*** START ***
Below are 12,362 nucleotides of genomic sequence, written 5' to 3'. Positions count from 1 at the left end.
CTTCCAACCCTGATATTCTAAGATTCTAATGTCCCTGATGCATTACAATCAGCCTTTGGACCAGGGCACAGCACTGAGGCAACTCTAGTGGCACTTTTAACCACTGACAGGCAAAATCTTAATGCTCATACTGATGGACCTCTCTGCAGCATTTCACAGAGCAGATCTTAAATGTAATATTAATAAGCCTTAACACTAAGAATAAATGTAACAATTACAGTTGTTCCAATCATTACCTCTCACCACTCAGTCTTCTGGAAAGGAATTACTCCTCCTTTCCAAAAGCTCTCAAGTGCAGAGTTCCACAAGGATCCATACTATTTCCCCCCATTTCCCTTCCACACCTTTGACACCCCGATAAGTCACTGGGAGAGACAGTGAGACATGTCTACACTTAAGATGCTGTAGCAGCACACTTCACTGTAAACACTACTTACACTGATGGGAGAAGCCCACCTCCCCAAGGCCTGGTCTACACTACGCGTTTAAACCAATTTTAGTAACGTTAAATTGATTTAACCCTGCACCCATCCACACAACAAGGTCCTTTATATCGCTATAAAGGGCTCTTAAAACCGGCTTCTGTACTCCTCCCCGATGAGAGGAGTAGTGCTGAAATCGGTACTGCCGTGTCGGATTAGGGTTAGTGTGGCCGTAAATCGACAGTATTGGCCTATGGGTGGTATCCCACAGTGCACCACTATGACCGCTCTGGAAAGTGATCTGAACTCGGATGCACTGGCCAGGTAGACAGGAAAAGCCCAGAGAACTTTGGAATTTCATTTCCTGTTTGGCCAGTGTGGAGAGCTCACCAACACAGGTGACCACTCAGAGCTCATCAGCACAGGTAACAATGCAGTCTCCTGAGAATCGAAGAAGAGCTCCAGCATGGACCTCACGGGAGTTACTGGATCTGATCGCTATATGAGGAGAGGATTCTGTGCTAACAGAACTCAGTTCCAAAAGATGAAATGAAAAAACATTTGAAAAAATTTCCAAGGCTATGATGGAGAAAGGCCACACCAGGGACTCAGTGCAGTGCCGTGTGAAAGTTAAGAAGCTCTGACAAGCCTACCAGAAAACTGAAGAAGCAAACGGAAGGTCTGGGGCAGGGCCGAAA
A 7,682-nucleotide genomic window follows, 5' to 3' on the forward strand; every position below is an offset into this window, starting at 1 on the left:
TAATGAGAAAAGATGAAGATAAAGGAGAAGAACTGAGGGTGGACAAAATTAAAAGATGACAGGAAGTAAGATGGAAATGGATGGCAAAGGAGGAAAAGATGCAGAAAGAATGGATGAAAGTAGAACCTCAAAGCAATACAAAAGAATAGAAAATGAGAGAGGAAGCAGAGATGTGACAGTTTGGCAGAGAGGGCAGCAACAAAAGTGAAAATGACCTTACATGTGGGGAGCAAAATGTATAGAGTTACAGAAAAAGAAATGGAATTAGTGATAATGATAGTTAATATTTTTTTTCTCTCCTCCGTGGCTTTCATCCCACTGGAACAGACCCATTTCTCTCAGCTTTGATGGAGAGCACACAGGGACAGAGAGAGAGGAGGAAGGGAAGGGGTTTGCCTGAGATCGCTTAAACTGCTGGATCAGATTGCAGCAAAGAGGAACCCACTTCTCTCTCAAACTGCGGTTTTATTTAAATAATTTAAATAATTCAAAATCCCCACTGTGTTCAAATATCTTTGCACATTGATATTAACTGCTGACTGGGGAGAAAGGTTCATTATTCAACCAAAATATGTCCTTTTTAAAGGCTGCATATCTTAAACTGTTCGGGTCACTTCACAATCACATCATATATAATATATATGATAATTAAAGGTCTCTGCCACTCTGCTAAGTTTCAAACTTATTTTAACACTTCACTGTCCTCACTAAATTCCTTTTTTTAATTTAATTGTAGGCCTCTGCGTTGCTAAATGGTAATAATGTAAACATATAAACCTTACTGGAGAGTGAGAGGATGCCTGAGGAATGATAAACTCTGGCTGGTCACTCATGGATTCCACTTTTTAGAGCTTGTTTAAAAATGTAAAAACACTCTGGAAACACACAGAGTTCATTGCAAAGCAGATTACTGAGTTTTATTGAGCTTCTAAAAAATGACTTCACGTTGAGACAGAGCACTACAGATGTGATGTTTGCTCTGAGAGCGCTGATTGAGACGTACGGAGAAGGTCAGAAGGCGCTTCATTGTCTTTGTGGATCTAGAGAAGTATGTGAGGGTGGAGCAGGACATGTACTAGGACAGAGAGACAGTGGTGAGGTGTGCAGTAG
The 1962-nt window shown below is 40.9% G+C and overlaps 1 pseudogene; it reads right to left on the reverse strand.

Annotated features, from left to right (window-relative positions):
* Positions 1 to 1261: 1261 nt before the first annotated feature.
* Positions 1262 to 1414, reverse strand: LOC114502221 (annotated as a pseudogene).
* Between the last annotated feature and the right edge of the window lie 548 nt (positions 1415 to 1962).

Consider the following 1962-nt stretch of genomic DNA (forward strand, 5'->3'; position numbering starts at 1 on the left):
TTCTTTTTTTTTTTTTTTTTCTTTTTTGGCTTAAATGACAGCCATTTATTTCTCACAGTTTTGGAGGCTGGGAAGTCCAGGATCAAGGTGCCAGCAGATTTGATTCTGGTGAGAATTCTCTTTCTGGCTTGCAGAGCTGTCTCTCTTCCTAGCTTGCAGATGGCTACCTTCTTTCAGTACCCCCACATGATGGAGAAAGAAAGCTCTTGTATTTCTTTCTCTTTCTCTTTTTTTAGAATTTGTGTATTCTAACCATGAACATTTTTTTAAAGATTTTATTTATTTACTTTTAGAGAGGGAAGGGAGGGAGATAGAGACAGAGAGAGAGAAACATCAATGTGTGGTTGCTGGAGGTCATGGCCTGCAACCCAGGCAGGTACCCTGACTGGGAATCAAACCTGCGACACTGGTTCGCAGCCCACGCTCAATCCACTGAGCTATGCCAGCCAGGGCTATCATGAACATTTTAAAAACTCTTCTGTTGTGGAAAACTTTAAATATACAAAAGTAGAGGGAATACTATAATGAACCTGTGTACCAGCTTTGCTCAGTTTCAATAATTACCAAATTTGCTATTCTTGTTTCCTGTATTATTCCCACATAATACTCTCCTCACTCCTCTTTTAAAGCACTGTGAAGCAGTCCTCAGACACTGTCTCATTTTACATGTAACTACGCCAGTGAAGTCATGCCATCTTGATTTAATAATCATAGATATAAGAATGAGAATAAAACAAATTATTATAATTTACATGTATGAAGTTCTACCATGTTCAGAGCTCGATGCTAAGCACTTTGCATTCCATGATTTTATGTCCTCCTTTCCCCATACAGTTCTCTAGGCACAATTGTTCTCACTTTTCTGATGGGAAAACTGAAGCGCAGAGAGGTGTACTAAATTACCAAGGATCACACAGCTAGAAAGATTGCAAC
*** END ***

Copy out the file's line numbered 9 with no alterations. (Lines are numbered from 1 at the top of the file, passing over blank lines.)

* Between the last annotated feature and the right edge of the window lie 548 nt (positions 1415 to 1962).